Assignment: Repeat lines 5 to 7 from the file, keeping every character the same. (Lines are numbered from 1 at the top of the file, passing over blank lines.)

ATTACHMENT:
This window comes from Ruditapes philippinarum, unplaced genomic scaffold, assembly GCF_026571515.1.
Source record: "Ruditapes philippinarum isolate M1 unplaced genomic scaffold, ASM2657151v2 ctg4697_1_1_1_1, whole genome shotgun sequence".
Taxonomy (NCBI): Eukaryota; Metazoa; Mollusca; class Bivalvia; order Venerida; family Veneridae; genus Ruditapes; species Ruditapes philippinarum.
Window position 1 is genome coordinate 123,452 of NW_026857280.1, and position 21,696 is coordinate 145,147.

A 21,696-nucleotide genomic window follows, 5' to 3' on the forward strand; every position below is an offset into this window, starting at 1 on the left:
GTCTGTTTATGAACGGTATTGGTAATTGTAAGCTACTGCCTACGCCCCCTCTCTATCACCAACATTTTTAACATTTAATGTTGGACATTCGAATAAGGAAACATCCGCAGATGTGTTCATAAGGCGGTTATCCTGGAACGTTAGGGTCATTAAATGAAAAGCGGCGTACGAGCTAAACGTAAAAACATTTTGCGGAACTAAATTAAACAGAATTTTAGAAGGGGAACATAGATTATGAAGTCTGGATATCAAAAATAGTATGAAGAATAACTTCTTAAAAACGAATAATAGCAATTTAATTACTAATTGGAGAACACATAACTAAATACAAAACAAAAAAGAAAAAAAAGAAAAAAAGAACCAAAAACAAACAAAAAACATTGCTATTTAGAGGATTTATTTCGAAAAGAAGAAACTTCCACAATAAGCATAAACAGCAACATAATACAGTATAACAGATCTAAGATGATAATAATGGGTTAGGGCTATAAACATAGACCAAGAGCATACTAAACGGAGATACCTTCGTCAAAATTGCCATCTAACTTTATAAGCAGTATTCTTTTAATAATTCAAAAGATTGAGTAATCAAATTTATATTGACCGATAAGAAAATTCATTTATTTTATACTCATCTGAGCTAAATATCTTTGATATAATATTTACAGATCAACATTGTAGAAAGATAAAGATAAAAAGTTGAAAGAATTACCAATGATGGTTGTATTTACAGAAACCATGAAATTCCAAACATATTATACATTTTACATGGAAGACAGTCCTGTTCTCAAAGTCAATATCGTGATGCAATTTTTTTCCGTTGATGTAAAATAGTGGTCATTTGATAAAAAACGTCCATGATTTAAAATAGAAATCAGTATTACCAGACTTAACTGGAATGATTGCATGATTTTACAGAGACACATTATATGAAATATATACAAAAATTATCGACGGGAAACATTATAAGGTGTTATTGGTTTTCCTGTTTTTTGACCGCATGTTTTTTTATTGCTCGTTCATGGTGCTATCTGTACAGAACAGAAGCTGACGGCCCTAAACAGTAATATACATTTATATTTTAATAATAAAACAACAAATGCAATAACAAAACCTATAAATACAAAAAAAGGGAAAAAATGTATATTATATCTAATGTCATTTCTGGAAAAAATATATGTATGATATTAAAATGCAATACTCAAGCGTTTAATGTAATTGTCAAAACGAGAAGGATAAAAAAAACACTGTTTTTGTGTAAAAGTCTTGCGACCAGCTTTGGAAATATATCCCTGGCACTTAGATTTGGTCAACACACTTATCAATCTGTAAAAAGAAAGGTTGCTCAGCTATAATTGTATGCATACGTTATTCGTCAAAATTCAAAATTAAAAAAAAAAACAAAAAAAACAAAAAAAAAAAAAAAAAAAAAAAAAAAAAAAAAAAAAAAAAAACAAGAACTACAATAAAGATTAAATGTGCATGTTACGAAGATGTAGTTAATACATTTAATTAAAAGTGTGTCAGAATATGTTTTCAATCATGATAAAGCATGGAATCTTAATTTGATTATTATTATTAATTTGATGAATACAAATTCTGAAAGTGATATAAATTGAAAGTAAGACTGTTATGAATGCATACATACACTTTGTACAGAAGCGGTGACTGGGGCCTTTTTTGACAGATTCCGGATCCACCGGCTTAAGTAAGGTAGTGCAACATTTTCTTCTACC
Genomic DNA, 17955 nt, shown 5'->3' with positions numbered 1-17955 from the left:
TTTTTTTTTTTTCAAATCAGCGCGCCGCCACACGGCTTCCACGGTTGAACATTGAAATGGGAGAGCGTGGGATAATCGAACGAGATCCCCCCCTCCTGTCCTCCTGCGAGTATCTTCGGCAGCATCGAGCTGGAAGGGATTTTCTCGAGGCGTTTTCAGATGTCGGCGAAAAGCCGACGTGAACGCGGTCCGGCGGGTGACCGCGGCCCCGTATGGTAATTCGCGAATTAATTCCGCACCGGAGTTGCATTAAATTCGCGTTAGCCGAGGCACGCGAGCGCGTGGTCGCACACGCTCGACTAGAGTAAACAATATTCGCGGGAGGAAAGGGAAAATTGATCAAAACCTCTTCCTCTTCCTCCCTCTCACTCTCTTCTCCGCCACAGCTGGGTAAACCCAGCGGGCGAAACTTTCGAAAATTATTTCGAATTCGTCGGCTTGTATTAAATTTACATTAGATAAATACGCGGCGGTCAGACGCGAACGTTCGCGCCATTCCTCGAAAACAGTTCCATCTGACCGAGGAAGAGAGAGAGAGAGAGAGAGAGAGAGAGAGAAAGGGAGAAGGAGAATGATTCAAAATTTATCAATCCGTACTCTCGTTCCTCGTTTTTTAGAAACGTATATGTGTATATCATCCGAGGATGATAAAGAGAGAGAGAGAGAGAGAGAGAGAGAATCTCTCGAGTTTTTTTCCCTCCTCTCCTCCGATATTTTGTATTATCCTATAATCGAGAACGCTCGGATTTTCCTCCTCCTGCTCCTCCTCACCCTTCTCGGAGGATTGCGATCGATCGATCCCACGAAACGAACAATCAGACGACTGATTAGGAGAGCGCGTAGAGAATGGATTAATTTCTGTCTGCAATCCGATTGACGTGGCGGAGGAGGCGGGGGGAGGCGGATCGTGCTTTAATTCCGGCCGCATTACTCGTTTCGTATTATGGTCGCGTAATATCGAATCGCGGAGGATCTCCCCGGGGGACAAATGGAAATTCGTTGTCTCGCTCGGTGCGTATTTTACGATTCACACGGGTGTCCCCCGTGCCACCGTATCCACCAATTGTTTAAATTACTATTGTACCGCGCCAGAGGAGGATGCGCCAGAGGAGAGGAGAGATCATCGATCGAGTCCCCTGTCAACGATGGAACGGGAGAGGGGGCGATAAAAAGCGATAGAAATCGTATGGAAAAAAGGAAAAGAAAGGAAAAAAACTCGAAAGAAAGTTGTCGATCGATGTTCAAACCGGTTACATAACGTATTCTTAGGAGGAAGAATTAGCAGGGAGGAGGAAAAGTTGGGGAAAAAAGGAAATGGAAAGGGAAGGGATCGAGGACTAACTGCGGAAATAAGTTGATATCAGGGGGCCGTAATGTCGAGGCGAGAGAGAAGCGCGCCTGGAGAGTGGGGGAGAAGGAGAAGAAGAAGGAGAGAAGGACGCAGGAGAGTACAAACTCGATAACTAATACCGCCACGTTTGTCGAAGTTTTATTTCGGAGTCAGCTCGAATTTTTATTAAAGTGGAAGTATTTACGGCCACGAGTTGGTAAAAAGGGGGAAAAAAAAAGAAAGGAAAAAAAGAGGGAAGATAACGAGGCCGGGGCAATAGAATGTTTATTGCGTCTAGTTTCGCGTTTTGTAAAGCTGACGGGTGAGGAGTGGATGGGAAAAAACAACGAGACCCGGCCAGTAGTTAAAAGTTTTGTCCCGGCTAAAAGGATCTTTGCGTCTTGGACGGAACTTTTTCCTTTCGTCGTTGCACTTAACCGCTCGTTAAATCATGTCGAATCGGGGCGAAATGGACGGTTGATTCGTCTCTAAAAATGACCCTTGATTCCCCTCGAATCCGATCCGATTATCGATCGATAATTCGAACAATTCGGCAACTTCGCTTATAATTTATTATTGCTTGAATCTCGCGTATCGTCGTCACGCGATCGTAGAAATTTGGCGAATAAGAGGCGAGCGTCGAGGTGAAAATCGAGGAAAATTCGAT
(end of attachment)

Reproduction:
A 21,696-nucleotide genomic window follows, 5' to 3' on the forward strand; every position below is an offset into this window, starting at 1 on the left:
GTCTGTTTATGAACGGTATTGGTAATTGTAAGCTACTGCCTACGCCCCCTCTCTATCACCAACATTTTTAACATTTAATGTTGGACATTCGAATAAGGAAACATCCGCAGATGTGTTCATAAGGCGGTTATCCTGGAACGTTAGGGTCATTAAATGAAAAGCGGCGTACGAGCTAAACGTAAAAACATTTTGCGGAACTAAATTAAACAGAATTTTAGAAGGGGAACATAGATTATGAAGTCTGGATATCAAAAATAGTATGAAGAATAACTTCTTAAAAACGAATAATAGCAATTTAATTACTAATTGGAGAACACATAACTAAATACAAAACAAAAAAGAAAAAAAAGAAAAAAAGAACCAAAAACAAACAAAAAACATTGCTATTTAGAGGATTTATTTCGAAAAGAAGAAACTTCCACAATAAGCATAAACAGCAACATAATACAGTATAACAGATCTAAGATGATAATAATGGGTTAGGGCTATAAACATAGACCAAGAGCATACTAAACGGAGATACCTTCGTCAAAATTGCCATCTAACTTTATAAGCAGTATTCTTTTAATAATTCAAAAGATTGAGTAATCAAATTTATATTGACCGATAAGAAAATTCATTTATTTTATACTCATCTGAGCTAAATATCTTTGATATAATATTTACAGATCAACATTGTAGAAAGATAAAGATAAAAAGTTGAAAGAATTACCAATGATGGTTGTATTTACAGAAACCATGAAATTCCAAACATATTATACATTTTACATGGAAGACAGTCCTGTTCTCAAAGTCAATATCGTGATGCAATTTTTTTCCGTTGATGTAAAATAGTGGTCATTTGATAAAAAACGTCCATGATTTAAAATAGAAATCAGTATTACCAGACTTAACTGGAATGATTGCATGATTTTACAGAGACACATTATATGAAATATATACAAAAATTATCGACGGGAAACATTATAAGGTGTTATTGGTTTTCCTGTTTTTTGACCGCATGTTTTTTTATTGCTCGTTCATGGTGCTATCTGTACAGAACAGAAGCTGACGGCCCTAAACAGTAATATACATTTATATTTTAATAATAAAACAACAAATGCAATAACAAAACCTATAAATACAAAAAAAGGGAAAAAATGTATATTATATCTAATGTCATTTCTGGAAAAAATATATGTATGATATTAAAATGCAATACTCAAGCGTTTAATGTAATTGTCAAAACGAGAAGGATAAAAAAAACACTGTTTTTGTGTAAAAGTCTTGCGACCAGCTTTGGAAATATATCCCTGGCACTTAGATTTGGTCAACACACTTATCAATCTGTAAAAAGAAAGGTTGCTCAGCTATAATTGTATGCATACGTTATTCGTCAAAATTCAAAATTAAAAAAAAAAACAAAAAAAACAAAAAAAAAAAAAAAAAAAAAAAAAAAAAAAAAAAAAAAAAAACAAGAACTACAATAAAGATTAAATGTGCATGTTACGAAGATGTAGTTAATACATTTAATTAAAAGTGTGTCAGAATATGTTTTCAATCATGATAAAGCATGGAATCTTAATTTGATTATTATTATTAATTTGATGAATACAAATTCTGAAAGTGATATAAATTGAAAGTAAGACTGTTATGAATGCATACATACACTTTGTACAGAAGCGGTGACTGGGGCCTTTTTTGACAGATTCCGGATCCACCGGCTTAAGTAAGGTAGTGCAACATTTTCTTCTACC
Genomic DNA, 17955 nt, shown 5'->3' with positions numbered 1-17955 from the left: